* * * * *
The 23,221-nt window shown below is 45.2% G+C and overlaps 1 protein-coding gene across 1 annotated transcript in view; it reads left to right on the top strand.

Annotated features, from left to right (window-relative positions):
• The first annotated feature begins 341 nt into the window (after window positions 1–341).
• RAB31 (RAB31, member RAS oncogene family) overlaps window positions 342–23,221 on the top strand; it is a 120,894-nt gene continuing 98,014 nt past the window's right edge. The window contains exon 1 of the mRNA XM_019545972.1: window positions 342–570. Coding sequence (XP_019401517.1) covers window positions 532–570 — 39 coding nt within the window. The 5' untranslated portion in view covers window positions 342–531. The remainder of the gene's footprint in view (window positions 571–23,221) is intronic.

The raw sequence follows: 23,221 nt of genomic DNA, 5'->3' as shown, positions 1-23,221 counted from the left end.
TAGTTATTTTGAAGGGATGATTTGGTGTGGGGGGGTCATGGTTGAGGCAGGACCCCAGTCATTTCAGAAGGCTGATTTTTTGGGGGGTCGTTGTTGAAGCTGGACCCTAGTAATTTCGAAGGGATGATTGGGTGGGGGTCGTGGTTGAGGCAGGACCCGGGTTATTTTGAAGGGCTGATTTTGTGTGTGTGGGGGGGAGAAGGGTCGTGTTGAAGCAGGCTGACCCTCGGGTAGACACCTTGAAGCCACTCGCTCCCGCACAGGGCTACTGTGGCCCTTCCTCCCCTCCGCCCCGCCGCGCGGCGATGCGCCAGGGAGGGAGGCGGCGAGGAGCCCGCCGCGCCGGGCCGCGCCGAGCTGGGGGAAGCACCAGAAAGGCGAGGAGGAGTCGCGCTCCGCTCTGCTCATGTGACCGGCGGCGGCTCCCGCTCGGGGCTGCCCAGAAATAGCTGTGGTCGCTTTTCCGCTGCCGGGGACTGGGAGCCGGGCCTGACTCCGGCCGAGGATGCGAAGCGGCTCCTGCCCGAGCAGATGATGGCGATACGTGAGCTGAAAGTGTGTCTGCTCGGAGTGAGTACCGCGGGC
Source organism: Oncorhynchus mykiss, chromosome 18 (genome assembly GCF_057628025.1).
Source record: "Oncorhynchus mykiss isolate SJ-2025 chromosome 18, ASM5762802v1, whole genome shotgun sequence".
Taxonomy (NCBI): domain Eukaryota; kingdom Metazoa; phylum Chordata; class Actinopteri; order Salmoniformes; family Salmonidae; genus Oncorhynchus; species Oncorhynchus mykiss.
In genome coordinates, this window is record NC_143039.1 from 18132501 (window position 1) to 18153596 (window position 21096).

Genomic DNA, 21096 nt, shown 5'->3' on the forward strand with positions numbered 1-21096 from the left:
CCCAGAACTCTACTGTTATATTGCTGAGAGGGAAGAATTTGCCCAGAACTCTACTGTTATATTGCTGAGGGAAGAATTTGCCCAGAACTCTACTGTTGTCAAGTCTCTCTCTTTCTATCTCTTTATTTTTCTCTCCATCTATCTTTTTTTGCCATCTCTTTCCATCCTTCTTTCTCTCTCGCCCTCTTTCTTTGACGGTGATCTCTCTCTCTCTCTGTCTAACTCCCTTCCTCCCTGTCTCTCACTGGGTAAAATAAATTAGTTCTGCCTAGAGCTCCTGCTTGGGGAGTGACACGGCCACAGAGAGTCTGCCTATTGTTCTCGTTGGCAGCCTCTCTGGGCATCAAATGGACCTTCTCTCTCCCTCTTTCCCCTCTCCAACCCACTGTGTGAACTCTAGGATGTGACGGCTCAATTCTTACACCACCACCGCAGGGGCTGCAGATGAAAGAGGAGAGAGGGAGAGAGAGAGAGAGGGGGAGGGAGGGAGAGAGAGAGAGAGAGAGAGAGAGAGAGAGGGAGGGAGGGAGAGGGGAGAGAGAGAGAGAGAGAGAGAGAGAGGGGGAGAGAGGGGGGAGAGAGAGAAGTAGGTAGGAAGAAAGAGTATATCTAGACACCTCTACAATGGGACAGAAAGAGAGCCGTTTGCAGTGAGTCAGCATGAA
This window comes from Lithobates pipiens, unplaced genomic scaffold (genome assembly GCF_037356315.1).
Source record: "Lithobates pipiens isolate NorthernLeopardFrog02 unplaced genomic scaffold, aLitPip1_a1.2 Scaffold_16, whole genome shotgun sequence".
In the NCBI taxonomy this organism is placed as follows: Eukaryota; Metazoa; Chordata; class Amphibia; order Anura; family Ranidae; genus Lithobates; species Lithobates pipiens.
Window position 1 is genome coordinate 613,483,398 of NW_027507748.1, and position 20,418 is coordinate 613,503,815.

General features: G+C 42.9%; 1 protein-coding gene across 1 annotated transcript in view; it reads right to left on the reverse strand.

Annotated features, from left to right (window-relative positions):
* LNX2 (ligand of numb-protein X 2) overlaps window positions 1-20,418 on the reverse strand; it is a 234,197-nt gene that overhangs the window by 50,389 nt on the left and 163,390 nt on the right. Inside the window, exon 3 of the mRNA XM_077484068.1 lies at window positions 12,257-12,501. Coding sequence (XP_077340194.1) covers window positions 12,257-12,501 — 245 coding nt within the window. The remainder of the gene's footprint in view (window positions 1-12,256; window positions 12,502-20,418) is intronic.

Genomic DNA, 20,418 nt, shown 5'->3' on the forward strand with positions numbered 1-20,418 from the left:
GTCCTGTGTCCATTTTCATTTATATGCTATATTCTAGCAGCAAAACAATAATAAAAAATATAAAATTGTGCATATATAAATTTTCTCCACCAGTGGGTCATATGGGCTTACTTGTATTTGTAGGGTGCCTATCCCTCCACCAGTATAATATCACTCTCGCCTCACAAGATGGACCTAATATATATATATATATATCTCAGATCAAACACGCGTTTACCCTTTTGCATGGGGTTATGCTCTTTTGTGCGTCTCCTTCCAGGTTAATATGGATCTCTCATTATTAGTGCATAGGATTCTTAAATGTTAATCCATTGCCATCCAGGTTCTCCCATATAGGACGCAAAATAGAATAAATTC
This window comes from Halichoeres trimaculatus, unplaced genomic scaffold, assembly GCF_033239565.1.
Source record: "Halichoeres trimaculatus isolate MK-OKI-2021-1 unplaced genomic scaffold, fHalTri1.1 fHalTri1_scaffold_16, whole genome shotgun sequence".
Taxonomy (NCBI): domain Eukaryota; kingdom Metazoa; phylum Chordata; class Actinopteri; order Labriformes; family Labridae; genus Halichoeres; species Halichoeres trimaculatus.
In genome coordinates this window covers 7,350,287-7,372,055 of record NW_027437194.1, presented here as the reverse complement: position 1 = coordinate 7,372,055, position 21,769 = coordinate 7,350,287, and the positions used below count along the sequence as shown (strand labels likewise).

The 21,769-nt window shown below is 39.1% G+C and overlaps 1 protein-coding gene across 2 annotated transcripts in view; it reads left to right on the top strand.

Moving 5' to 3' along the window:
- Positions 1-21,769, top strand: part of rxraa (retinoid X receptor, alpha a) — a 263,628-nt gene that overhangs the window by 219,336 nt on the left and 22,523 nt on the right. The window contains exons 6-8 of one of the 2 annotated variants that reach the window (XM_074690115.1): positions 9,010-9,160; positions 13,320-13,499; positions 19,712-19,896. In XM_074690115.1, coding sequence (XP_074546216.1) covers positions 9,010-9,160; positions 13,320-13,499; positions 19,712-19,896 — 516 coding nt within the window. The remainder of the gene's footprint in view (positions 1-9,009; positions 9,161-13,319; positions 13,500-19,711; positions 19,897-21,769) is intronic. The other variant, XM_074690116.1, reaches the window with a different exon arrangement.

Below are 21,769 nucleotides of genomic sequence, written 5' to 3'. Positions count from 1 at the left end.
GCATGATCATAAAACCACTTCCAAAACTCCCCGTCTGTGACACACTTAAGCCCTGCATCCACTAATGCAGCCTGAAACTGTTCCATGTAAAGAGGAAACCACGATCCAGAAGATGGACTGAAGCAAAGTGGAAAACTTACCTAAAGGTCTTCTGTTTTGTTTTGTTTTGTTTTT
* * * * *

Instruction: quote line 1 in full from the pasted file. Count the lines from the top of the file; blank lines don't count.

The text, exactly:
The 23,221-nt window shown below is 45.2% G+C and overlaps 1 protein-coding gene across 1 annotated transcript in view; it reads left to right on the top strand.